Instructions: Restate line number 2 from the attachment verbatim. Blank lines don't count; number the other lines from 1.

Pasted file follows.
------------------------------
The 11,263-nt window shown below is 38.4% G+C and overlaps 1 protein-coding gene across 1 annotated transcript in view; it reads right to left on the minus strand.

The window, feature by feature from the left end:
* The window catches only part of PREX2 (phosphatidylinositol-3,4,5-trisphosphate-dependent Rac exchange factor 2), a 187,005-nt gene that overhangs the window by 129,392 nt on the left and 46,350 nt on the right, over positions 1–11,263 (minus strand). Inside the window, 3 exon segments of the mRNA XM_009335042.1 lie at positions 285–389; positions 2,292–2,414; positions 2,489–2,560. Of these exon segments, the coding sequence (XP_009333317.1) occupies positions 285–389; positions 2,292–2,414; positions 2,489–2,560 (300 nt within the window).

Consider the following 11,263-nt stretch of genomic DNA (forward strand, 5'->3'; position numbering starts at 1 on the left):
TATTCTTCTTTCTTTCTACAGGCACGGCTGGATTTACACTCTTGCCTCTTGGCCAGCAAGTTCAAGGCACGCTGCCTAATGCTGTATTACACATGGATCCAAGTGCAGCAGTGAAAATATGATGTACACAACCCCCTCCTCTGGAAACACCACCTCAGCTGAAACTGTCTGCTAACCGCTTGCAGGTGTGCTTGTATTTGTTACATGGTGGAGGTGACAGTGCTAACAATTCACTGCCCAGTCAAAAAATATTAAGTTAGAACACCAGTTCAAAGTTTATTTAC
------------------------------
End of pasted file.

The window, feature by feature from the left end: